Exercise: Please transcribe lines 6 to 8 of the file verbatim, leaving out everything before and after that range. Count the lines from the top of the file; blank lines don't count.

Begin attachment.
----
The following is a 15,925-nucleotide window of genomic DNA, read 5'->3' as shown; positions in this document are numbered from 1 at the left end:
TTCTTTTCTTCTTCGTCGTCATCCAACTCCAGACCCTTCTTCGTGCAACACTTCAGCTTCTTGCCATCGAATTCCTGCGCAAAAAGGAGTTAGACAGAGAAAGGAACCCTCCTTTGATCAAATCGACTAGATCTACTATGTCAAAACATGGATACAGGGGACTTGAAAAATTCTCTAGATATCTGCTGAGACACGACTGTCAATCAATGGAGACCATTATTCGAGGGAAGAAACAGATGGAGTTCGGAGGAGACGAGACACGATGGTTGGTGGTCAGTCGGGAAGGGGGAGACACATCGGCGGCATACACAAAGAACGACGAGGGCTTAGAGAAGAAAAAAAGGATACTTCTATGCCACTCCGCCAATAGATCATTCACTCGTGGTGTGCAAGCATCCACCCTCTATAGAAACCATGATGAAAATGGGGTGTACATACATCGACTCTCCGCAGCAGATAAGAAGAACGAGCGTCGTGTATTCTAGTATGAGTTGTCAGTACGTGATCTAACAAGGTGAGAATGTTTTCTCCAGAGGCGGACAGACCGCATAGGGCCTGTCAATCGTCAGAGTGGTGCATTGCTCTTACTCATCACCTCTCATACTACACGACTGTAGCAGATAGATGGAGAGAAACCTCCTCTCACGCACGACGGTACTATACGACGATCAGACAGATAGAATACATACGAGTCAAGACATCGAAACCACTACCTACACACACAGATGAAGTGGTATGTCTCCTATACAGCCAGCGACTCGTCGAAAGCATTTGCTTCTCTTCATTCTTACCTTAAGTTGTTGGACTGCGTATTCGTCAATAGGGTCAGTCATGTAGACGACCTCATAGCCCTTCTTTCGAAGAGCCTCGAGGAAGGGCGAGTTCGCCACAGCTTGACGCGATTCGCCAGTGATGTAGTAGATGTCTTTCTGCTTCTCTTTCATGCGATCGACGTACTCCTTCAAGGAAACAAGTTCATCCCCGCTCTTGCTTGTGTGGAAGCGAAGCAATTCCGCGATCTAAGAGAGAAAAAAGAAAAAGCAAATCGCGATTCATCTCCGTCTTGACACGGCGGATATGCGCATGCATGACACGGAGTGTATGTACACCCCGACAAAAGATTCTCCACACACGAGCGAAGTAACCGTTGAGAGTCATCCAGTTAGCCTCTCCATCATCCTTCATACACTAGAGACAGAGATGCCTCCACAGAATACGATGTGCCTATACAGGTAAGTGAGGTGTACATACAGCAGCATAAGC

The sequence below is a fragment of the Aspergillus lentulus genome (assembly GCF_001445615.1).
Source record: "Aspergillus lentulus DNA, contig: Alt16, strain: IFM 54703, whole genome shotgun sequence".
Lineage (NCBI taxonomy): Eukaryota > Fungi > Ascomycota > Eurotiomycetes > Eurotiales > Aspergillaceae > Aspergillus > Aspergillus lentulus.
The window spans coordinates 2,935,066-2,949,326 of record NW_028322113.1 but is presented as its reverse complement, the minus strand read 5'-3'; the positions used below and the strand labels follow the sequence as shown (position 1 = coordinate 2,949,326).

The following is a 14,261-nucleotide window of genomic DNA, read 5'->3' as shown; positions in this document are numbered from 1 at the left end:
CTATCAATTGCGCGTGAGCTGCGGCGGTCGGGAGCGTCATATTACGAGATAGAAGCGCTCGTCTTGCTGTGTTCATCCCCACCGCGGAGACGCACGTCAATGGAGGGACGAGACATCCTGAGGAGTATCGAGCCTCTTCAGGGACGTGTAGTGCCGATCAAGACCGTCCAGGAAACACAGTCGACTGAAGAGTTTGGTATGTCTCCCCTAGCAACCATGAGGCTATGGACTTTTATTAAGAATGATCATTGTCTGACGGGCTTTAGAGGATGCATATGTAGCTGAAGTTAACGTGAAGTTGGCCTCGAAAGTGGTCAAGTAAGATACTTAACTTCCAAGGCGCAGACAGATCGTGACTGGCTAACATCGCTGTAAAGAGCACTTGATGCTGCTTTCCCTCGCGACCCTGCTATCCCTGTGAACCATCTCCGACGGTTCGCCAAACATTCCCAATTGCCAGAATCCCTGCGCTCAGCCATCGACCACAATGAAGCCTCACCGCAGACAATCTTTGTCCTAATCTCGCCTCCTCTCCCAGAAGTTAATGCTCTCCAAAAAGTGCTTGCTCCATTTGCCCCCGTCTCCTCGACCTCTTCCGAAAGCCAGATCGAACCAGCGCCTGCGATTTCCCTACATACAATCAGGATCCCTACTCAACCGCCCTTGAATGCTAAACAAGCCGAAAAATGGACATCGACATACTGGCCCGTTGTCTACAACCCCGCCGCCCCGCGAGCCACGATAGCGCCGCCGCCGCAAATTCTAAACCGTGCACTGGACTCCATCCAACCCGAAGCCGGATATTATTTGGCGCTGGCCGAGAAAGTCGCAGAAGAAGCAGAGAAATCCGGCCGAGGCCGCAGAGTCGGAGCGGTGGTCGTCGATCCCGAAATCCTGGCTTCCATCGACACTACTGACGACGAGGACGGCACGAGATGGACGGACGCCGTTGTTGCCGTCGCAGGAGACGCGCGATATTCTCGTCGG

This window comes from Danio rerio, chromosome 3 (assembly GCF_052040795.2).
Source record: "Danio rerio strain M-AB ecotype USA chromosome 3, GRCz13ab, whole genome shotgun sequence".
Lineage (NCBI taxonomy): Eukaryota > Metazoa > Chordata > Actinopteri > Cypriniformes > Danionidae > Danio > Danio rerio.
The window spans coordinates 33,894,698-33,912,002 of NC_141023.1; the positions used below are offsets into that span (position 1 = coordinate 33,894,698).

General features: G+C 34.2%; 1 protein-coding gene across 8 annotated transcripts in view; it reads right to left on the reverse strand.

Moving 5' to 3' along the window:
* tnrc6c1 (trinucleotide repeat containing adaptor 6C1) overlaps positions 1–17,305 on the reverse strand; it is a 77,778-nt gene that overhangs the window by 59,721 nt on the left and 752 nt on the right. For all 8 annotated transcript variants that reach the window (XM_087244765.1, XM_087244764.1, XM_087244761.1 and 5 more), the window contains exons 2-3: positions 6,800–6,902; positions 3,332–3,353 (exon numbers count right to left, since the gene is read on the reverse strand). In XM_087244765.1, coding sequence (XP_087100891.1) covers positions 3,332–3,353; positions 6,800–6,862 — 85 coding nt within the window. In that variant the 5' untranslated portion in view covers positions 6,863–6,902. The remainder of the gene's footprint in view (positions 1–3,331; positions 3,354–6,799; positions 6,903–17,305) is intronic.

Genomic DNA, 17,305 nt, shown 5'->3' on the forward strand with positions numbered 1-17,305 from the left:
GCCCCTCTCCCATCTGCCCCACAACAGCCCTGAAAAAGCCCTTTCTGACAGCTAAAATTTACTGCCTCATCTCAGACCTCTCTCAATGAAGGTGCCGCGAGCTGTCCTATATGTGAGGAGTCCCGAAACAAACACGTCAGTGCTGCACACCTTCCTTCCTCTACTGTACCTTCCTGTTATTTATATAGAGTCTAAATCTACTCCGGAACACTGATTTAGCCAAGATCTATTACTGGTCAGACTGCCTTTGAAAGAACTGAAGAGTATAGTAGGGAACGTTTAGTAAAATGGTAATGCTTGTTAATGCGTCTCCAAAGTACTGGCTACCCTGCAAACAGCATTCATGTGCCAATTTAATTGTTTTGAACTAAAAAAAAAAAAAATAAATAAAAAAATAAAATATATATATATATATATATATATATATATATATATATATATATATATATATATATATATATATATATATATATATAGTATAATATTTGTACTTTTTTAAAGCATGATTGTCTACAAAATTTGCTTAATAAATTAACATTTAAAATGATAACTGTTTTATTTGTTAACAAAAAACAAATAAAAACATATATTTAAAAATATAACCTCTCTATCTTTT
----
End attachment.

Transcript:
The window spans coordinates 2,935,066-2,949,326 of record NW_028322113.1 but is presented as its reverse complement, the minus strand read 5'-3'; the positions used below and the strand labels follow the sequence as shown (position 1 = coordinate 2,949,326).

The following is a 14,261-nucleotide window of genomic DNA, read 5'->3' as shown; positions in this document are numbered from 1 at the left end:
CTATCAATTGCGCGTGAGCTGCGGCGGTCGGGAGCGTCATATTACGAGATAGAAGCGCTCGTCTTGCTGTGTTCATCCCCACCGCGGAGACGCACGTCAATGGAGGGACGAGACATCCTGAGGAGTATCGAGCCTCTTCAGGGACGTGTAGTGCCGATCAAGACCGTCCAGGAAACACAGTCGACTGAAGAGTTTGGTATGTCTCCCCTAGCAACCATGAGGCTATGGACTTTTATTAAGAATGATCATTGTCTGACGGGCTTTAGAGGATGCATATGTAGCTGAAGTTAACGTGAAGTTGGCCTCGAAAGTGGTCAAGTAAGATACTTAACTTCCAAGGCGCAGACAGATCGTGACTGGCTAACATCGCTGTAAAGAGCACTTGATGCTGCTTTCCCTCGCGACCCTGCTATCCCTGTGAACCATCTCCGACGGTTCGCCAAACATTCCCAATTGCCAGAATCCCTGCGCTCAGCCATCGACCACAATGAAGCCTCACCGCAGACAATCTTTGTCCTAATCTCGCCTCCTCTCCCAGAAGTTAATGCTCTCCAAAAAGTGCTTGCTCCATTTGCCCCCGTCTCCTCGACCTCTTCCGAAAGCCAGATCGAACCAGCGCCTGCGATTTCCCTACATACAATCAGGATCCCTACTCAACCGCCCTTGAATGCTAAACAAGCCGAAAAATGGACATCGACATACTGGCCCGTTGTCTACAACCCCGCCGCCCCGCGAGCCACGATAGCGCCGCCGCCGCAAATTCTAAACCGTGCACTGGACTCCATCCAACCCGAAGCCGGATATTATTTGGCGCTGGCCGAGAAAGTCGCAGAAGAAGCAGAGAAATCCGGCCGAGGCCGCAGAGTCGGAGCGGTGGTCGTCGATCCCGAAATCCTGGCTTCCATCGACACTACTGACGACGAGGACGGCACGAGATGGACGGACGCCGTTGTTGCCGTCGCAGGAGACGCGCGATATTCTCGTCGG